Aug 23, 2019

Ruth Bader Ginsburg finishes 3 weeks of radiation therapy

Justice Ruth Bader Ginsburg poses for a photo on Nov. 30, 2018. Photo: Mandel Ngan/AFP/Getty Images

Justice Ruth Bader Ginsburg completed a 3-week course of radiation therapy in New York, the U.S. Supreme Court disclosed on Friday per an NPR report.

What's happening: Ginsburg's outpatient treatment began Aug. 5 to treat a malignant tumor on her pancreas. "The Justice tolerated the treatment well," per a U.S. Supreme Court press release. During the treatment, she managed to maintain an "active schedule," other than missing her annual summer visit to Santa Fe, New Mexico. Physicians at Memorial Sloan Kettering Cancer Center in New York said tests provided no further evidence of the disease spreading to other parts of her body, according to NPR.

Background: Ginsburg, 86, received treatment in December 2018 for lung cancer. She is a 2-time cancer survivor, having battled the disease off and on for nearly 20 years.

Go deeper: Ginsburg to miss Supreme Court oral arguments for the first time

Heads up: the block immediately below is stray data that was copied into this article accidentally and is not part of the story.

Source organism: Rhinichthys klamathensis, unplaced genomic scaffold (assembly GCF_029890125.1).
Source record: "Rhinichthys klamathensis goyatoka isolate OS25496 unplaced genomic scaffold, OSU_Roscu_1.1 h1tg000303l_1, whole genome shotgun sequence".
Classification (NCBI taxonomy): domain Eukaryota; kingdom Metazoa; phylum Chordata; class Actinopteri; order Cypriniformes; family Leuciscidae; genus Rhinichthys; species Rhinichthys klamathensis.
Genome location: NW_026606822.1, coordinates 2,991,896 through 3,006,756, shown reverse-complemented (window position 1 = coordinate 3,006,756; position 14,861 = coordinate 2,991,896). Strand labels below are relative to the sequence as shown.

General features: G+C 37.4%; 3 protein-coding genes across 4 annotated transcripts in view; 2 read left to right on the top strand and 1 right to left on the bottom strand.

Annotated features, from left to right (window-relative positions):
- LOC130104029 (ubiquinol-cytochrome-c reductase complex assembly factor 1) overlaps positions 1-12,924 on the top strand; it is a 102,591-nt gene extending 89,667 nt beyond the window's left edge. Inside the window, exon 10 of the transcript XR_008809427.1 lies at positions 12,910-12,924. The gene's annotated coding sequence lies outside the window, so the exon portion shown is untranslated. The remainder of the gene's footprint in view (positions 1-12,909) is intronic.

Go deeper

Atlanta mayor on Trump's riot response: "He speaks and he makes it worse"

Atlanta Mayor Keisha Lance Bottoms responded on CNN's "State of the Union" Sunday to President Trump's tweets and comments about the mass protests that have swept across the United States, urging him to "just stop talking."

What she's saying: "This is like Charlottesville all over again. He speaks and he makes it worse. There are times when you should just be quiet. And I wish that he would just be quiet."

Black Americans' competing crises

Illustration: Eniola Odetunde/Axios

For many black Americans, this moment feels like a crisis within a crisis within a crisis.

The big picture: It's not just George Floyd's killing by police. Or the deaths of EMT Breonna Taylor and jogger Ahmaud Arbery. Or the demeaning of birdwatcher Christian Cooper and journalist Omar Jimenez. Or the coronavirus pandemic's disproportionate harm to African Americans. It's that it's all happening at once.

Updated 2 hours ago - Politics & Policy

Amnesty International: U.S. police must end militarized response to protests

Washington State Police use tear gas to disperse a crowd in Seattle during a demonstration protesting the death of George Floyd. Photo: Jason Redmond/AFP via Getty Images

Amnesty International issued a statement on Sunday morning calling for an end to militarized policing in several U.S. cities and the use of "excessive force" against demonstrators protesting police brutality.

Why it matters: The human rights group said police across the country were "failing their obligations under international law to respect and facilitate the right to peaceful protest, exacerbating a tense situation and endangering the lives of protesters."